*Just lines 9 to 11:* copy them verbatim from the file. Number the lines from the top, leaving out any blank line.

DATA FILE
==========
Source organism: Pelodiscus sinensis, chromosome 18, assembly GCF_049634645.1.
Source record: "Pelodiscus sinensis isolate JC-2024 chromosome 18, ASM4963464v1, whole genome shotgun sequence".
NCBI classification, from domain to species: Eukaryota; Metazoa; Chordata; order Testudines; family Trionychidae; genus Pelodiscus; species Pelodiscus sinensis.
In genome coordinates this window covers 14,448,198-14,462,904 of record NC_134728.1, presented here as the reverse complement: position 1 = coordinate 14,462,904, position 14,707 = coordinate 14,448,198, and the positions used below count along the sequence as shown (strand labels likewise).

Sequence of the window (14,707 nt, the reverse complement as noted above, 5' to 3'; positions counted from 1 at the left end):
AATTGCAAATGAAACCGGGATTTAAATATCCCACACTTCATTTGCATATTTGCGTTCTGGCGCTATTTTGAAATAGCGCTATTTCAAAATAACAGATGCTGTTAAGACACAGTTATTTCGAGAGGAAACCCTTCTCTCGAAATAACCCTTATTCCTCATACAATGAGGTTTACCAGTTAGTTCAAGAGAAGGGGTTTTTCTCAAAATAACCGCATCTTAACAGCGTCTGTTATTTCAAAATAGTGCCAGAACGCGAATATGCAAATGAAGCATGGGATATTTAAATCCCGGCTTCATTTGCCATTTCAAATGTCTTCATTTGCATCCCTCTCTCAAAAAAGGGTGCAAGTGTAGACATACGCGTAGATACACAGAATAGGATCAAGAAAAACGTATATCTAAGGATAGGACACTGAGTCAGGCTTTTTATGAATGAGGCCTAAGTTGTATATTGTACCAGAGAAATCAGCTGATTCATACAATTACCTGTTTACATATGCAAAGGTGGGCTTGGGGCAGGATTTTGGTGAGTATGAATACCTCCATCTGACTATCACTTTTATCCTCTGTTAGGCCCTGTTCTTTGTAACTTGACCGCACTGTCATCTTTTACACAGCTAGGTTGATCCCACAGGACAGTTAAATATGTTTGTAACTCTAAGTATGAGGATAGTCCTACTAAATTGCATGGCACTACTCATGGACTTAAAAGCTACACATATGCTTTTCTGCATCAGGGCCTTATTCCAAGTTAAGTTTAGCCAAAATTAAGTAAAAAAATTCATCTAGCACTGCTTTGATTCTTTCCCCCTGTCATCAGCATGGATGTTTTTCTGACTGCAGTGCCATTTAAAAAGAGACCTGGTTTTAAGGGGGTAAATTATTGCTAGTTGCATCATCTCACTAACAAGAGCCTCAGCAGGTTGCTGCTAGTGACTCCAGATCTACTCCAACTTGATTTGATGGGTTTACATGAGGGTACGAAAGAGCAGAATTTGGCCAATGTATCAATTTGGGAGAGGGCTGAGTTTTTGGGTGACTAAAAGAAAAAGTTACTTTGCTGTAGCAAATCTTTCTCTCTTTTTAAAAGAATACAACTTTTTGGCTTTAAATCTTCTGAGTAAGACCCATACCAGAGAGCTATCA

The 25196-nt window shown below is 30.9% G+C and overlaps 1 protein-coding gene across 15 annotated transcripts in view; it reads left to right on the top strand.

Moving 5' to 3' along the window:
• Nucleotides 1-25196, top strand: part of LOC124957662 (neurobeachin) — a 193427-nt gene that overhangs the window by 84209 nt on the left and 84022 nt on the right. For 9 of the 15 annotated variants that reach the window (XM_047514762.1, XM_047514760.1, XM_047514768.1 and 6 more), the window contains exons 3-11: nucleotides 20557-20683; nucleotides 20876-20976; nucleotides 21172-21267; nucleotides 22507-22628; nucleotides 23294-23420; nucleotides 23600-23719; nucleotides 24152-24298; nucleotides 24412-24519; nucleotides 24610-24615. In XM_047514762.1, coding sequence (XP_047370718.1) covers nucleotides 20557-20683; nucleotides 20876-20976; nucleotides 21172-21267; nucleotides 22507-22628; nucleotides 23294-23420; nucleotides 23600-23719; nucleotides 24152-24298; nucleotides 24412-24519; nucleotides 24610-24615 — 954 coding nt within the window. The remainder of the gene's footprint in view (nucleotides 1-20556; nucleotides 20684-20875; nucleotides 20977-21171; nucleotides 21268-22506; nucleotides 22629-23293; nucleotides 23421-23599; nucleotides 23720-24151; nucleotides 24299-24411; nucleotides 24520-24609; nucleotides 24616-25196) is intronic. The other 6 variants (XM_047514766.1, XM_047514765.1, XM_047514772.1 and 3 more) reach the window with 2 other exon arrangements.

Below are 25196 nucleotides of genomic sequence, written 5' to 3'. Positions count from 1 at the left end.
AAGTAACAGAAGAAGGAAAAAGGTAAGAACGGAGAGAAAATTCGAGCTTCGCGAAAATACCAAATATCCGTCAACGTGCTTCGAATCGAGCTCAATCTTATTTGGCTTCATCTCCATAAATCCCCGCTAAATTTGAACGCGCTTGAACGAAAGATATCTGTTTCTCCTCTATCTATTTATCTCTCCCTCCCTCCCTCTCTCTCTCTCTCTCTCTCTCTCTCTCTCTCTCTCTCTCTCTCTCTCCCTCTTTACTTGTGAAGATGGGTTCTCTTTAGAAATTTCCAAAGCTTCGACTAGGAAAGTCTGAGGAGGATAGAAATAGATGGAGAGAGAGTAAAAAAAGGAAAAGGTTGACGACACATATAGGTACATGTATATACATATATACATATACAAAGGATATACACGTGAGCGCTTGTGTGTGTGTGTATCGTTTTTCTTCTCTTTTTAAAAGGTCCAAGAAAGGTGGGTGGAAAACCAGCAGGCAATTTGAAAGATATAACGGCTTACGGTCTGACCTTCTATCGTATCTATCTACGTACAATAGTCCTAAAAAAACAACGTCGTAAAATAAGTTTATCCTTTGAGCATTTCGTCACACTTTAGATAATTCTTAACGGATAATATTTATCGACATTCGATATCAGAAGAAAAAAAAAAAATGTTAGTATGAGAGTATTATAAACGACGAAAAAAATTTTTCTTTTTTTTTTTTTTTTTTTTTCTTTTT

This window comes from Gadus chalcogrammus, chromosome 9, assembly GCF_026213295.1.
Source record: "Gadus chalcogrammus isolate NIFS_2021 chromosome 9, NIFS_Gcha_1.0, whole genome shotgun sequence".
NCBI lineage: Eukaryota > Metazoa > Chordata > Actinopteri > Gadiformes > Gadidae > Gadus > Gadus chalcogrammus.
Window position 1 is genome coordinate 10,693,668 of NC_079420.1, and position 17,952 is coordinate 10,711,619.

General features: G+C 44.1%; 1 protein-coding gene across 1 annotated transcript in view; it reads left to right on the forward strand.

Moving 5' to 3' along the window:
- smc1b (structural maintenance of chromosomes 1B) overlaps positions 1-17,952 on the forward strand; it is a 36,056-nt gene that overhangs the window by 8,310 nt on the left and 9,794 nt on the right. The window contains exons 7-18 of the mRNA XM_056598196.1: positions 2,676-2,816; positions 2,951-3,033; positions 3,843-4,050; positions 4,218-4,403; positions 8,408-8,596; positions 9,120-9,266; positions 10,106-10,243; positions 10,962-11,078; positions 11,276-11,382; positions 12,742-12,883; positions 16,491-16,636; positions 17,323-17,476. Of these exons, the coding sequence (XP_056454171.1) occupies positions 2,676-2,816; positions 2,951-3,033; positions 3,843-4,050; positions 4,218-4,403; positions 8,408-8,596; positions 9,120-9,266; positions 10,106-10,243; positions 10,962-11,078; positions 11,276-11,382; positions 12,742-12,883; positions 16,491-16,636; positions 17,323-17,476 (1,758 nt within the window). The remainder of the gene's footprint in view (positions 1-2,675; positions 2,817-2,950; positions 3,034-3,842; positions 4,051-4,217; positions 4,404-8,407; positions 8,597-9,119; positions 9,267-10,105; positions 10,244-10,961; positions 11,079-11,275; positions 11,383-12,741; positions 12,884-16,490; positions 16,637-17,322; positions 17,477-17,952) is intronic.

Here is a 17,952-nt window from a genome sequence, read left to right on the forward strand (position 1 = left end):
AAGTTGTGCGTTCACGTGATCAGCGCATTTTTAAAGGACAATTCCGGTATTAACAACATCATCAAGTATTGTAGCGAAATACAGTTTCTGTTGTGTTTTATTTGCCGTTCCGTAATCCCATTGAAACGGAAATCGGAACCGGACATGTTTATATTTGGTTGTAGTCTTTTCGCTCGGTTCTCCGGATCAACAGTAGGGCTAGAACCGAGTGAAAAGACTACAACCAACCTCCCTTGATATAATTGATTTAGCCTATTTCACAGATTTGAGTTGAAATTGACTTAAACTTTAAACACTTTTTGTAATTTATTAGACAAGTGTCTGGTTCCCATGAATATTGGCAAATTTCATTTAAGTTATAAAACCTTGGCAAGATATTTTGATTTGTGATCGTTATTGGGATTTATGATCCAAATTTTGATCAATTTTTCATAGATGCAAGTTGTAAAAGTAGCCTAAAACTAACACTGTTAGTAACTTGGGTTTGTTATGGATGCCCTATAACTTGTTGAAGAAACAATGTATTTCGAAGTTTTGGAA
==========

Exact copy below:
• Nucleotides 1-25196, top strand: part of LOC124957662 (neurobeachin) — a 193427-nt gene that overhangs the window by 84209 nt on the left and 84022 nt on the right. For 9 of the 15 annotated variants that reach the window (XM_047514762.1, XM_047514760.1, XM_047514768.1 and 6 more), the window contains exons 3-11: nucleotides 20557-20683; nucleotides 20876-20976; nucleotides 21172-21267; nucleotides 22507-22628; nucleotides 23294-23420; nucleotides 23600-23719; nucleotides 24152-24298; nucleotides 24412-24519; nucleotides 24610-24615. In XM_047514762.1, coding sequence (XP_047370718.1) covers nucleotides 20557-20683; nucleotides 20876-20976; nucleotides 21172-21267; nucleotides 22507-22628; nucleotides 23294-23420; nucleotides 23600-23719; nucleotides 24152-24298; nucleotides 24412-24519; nucleotides 24610-24615 — 954 coding nt within the window. The remainder of the gene's footprint in view (nucleotides 1-20556; nucleotides 20684-20875; nucleotides 20977-21171; nucleotides 21268-22506; nucleotides 22629-23293; nucleotides 23421-23599; nucleotides 23720-24151; nucleotides 24299-24411; nucleotides 24520-24609; nucleotides 24616-25196) is intronic. The other 6 variants (XM_047514766.1, XM_047514765.1, XM_047514772.1 and 3 more) reach the window with 2 other exon arrangements.

Below are 25196 nucleotides of genomic sequence, written 5' to 3'. Positions count from 1 at the left end.
AAGTAACAGAAGAAGGAAAAAGGTAAGAACGGAGAGAAAATTCGAGCTTCGCGAAAATACCAAATATCCGTCAACGTGCTTCGAATCGAGCTCAATCTTATTTGGCTTCATCTCCATAAATCCCCGCTAAATTTGAACGCGCTTGAACGAAAGATATCTGTTTCTCCTCTATCTATTTATCTCTCCCTCCCTCCCTCTCTCTCTCTCTCTCTCTCTCTCTCTCTCTCTCTCTCTCTCTCTCTCCCTCTTTACTTGTGAAGATGGGTTCTCTTTAGAAATTTCCAAAGCTTCGACTAGGAAAGTCTGAGGAGGATAGAAATAGATGGAGAGAGAGTAAAAAAAGGAAAAGGTTGACGACACATATAGGTACATGTATATACATATATACATATACAAAGGATATACACGTGAGCGCTTGTGTGTGTGTGTATCGTTTTTCTTCTCTTTTTAAAAGGTCCAAGAAAGGTGGGTGGAAAACCAGCAGGCAATTTGAAAGATATAACGGCTTACGGTCTGACCTTCTATCGTATCTATCTACGTACAATAGTCCTAAAAAAACAACGTCGTAAAATAAGTTTATCCTTTGAGCATTTCGTCACACTTTAGATAATTCTTAACGGATAATATTTATCGACATTCGATATCAGAAGAAAAAAAAAAAATGTTAGTATGAGAGTATTATAAACGACGAAAAAAATTTTTCTTTTTTTTTTTTTTTTTTTTTCTTTTT